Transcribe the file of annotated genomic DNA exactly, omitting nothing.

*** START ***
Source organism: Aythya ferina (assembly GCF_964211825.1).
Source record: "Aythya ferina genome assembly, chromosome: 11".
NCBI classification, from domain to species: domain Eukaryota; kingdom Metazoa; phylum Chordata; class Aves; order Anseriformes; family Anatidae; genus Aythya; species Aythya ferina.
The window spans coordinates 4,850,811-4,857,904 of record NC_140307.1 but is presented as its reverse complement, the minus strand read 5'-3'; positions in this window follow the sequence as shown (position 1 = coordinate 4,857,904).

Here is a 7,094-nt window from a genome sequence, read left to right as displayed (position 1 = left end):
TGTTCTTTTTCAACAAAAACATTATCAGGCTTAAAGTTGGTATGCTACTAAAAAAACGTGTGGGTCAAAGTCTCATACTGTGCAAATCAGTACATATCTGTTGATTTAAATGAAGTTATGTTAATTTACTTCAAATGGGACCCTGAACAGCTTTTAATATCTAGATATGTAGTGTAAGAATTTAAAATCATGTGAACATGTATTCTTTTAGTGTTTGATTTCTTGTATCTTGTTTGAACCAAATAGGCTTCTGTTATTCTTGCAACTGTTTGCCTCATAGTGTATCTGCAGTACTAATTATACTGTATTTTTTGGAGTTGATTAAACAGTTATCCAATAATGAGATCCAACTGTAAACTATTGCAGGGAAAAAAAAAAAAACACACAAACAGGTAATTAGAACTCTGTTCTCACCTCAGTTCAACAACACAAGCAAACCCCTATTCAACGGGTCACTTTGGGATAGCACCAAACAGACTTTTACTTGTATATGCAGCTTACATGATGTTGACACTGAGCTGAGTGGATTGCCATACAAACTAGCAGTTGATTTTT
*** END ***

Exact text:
Source organism: Aythya ferina (assembly GCF_964211825.1).
Source record: "Aythya ferina genome assembly, chromosome: 11".
NCBI classification, from domain to species: domain Eukaryota; kingdom Metazoa; phylum Chordata; class Aves; order Anseriformes; family Anatidae; genus Aythya; species Aythya ferina.
The window spans coordinates 4,850,811-4,857,904 of record NC_140307.1 but is presented as its reverse complement, the minus strand read 5'-3'; positions in this window follow the sequence as shown (position 1 = coordinate 4,857,904).

Here is a 7,094-nt window from a genome sequence, read left to right as displayed (position 1 = left end):
TGTTCTTTTTCAACAAAAACATTATCAGGCTTAAAGTTGGTATGCTACTAAAAAAACGTGTGGGTCAAAGTCTCATACTGTGCAAATCAGTACATATCTGTTGATTTAAATGAAGTTATGTTAATTTACTTCAAATGGGACCCTGAACAGCTTTTAATATCTAGATATGTAGTGTAAGAATTTAAAATCATGTGAACATGTATTCTTTTAGTGTTTGATTTCTTGTATCTTGTTTGAACCAAATAGGCTTCTGTTATTCTTGCAACTGTTTGCCTCATAGTGTATCTGCAGTACTAATTATACTGTATTTTTTGGAGTTGATTAAACAGTTATCCAATAATGAGATCCAACTGTAAACTATTGCAGGGAAAAAAAAAAAAACACACAAACAGGTAATTAGAACTCTGTTCTCACCTCAGTTCAACAACACAAGCAAACCCCTATTCAACGGGTCACTTTGGGATAGCACCAAACAGACTTTTACTTGTATATGCAGCTTACATGATGTTGACACTGAGCTGAGTGGATTGCCATACAAACTAGCAGTTGATTTTT